Sept. 10 marks the statistical peak of hurricane season. Although Florida has escaped serious storms so far this year, we know that we have been lucky.
We did not feel so lucky in South Florida 22 years ago when Hurricane Andrew made landfall and became one of the largest natural disasters in U.S. history. Andrew transformed the way our state and country view hurricanes and how we insure ourselves to be able to recover from catastrophic damage.
After Andrew hit in 1992, the Florida Legislature passed a variety of laws to address issues brought on by the storm. Some of the measures were productive, some were meaningless, and others were downright harmful to the property insurance market. In the years that followed, the Legislature would annually adjust the laws to address issues and cure problems. Things seemed to stabilize after about 10 years. In fact, the property market was functioning well enough to respond to eight hurricanes within the two-year period from 2004 to 2005.
Following those storms, the Legislature once again felt compelled to act. So, in 2004, 2005 and 2006, lawmakers passed more property insurance legislation.
Many measures were approved under the guise of "consumer protection," but were nothing of the sort. The marketplace may not be perfect all the time, but it has protected the consumers' interests far better than government regulation.
Recognizing the importance of a market-driven approach, Gov. Jeb Bush signed legislation in 2006 based on the fundamental premise that each property owner should pay an insurance premium commensurate to the risk exposure of the property. That meant every property owner should pay his or her fair share and not ask others to pay more.
Then we had an election in November 2006, and our new leaders took an entirely different path.
These leaders believed that some Floridians needed the help of others to pay their property insurance bills. Unfortunately, they set up a Robin Hood-in-reverse program. The result was that one member of my family, with her six-figure salary and million-dollar home on Fort Lauderdale beach, received a $3,000 annual subsidy on her property insurance bill, while another family member, a working single mother of two on a five-figure salary living five miles from the beach, had the honor of paying higher prices for car insurance to subsidize family member No. 1.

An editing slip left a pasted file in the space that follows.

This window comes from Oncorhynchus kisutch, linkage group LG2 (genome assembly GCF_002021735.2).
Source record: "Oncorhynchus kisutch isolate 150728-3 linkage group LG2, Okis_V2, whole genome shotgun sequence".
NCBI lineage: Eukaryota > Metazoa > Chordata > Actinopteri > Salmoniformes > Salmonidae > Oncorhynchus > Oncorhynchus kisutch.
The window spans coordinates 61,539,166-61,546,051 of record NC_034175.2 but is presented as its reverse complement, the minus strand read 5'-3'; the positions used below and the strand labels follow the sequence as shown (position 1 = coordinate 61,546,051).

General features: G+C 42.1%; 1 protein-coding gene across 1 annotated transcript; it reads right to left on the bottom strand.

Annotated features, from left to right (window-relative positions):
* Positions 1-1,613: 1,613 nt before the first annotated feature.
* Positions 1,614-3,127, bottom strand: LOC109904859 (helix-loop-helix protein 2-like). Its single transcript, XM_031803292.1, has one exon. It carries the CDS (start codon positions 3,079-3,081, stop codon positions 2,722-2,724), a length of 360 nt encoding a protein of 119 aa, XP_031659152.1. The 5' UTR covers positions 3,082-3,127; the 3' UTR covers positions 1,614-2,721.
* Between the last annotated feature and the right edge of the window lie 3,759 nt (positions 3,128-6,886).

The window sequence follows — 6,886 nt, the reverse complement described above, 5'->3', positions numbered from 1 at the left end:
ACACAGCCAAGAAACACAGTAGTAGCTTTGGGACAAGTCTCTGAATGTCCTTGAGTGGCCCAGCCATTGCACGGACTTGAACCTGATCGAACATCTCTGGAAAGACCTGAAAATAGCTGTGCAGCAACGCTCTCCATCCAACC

Somehow, the idea that less-well-off Floridians should pay more on insurance so that affluent Floridians can pay less actually made all the sense in the world to some politicians.
Four years later, Gov. Rick Scott interjected a modicum of reason to the situation. He challenged these subsidies, pointing out that they were not fair to working families. In addition, he wanted to address pervasive fraud and abuse issues in the property insurance market.
The Legislature responded in 2011 by passing a comprehensive reform package -- better known in Tallahassee as SB 408 -- redirecting the policy of our state once again.
The legislation established two priorities: First, it declared that fraudsters and hucksters must step aside and stop ripping off our consumers; Second, the legislation designed a path where every Floridian would pay for their fair share of property insurance, but not one penny more.
The 2011 legislation was based on the theory that free markets, not government regulation, best protect Florida consumers. This cornerstone American value has driven Florida's property insurance public policy for the past four years, and it's making a difference.
Florida has seen dramatic improvement in the property insurance market for the benefit of all consumers.
There is more work to be done, but things are heading in the right direction.
Florida is on a path where solvent, high-quality companies all compete in a fairer marketplace to earn the consumers' business, and where the consumer will find the best insurance product for the best price.
Mark Delegal is a partner in Holland & Knight's Tallahassee office where he practices in the area of government affairs and public policy with an emphasis on insurance and health care industries.